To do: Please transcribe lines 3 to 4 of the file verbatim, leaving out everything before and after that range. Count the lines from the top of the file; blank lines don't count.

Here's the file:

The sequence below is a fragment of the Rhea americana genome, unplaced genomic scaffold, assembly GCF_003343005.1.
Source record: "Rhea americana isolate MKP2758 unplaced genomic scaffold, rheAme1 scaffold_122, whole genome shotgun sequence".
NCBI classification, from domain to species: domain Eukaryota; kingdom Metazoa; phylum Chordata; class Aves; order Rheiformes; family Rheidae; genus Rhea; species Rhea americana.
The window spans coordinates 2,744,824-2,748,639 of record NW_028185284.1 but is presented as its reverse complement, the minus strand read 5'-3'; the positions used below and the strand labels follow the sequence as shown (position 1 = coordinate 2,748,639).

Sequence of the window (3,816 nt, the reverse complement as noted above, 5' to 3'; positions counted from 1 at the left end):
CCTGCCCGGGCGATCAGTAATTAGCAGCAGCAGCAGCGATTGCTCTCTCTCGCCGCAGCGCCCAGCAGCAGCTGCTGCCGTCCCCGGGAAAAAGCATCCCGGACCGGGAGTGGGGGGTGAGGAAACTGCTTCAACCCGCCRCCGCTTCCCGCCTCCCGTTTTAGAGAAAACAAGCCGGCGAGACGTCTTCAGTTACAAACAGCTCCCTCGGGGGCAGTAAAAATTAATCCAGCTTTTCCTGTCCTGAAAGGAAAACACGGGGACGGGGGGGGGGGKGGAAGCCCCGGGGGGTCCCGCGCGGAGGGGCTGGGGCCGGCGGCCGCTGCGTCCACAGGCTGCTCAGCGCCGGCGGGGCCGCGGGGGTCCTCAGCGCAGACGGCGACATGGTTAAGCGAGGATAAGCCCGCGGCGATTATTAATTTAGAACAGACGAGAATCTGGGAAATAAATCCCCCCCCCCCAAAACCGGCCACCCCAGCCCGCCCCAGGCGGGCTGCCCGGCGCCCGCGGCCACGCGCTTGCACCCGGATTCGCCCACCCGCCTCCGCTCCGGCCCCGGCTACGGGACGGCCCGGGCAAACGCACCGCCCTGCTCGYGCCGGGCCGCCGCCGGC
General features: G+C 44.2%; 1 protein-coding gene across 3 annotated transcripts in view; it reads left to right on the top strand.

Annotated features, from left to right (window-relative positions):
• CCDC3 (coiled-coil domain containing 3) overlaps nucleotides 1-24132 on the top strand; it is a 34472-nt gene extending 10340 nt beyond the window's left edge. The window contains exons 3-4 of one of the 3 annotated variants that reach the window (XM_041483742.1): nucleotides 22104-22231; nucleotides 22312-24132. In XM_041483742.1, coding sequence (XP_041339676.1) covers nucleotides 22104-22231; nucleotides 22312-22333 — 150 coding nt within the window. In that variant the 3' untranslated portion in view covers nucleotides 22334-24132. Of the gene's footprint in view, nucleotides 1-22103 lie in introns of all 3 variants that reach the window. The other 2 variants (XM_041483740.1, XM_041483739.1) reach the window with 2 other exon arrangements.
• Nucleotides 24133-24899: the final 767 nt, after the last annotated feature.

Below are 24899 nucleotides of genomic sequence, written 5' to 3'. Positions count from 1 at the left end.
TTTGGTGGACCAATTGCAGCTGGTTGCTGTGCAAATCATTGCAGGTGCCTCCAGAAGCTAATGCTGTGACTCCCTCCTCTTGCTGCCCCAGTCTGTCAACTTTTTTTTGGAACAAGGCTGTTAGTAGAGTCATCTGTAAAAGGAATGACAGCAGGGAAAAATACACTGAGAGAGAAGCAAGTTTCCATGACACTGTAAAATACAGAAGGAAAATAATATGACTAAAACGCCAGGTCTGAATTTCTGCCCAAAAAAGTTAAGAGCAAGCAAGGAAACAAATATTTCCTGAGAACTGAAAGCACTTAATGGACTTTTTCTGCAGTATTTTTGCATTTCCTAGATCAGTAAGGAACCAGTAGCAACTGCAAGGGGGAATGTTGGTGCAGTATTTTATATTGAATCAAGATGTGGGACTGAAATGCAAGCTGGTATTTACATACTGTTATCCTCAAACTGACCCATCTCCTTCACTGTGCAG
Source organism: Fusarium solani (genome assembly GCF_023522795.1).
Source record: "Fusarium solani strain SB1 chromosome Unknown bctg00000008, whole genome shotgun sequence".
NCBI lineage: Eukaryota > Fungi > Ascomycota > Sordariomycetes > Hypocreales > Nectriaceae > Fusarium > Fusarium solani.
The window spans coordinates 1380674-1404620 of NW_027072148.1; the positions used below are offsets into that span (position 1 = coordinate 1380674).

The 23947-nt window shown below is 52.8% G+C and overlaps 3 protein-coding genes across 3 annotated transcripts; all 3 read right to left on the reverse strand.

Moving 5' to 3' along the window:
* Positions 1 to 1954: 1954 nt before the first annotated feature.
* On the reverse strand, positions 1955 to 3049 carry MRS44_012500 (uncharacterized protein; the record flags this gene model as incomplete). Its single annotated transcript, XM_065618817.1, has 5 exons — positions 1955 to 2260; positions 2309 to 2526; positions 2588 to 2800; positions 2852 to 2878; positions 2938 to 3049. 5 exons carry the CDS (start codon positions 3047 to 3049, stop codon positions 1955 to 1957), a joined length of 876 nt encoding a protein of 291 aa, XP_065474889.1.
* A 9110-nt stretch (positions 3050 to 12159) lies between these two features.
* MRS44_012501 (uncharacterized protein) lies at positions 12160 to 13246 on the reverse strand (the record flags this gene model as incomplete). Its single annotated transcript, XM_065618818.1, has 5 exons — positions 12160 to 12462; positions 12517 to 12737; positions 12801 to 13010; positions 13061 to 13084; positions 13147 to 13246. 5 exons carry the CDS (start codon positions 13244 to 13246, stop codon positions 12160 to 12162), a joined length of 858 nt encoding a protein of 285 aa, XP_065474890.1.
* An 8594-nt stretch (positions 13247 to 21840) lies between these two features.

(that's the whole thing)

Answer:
NCBI classification, from domain to species: domain Eukaryota; kingdom Metazoa; phylum Chordata; class Aves; order Rheiformes; family Rheidae; genus Rhea; species Rhea americana.
The window spans coordinates 2,744,824-2,748,639 of record NW_028185284.1 but is presented as its reverse complement, the minus strand read 5'-3'; the positions used below and the strand labels follow the sequence as shown (position 1 = coordinate 2,748,639).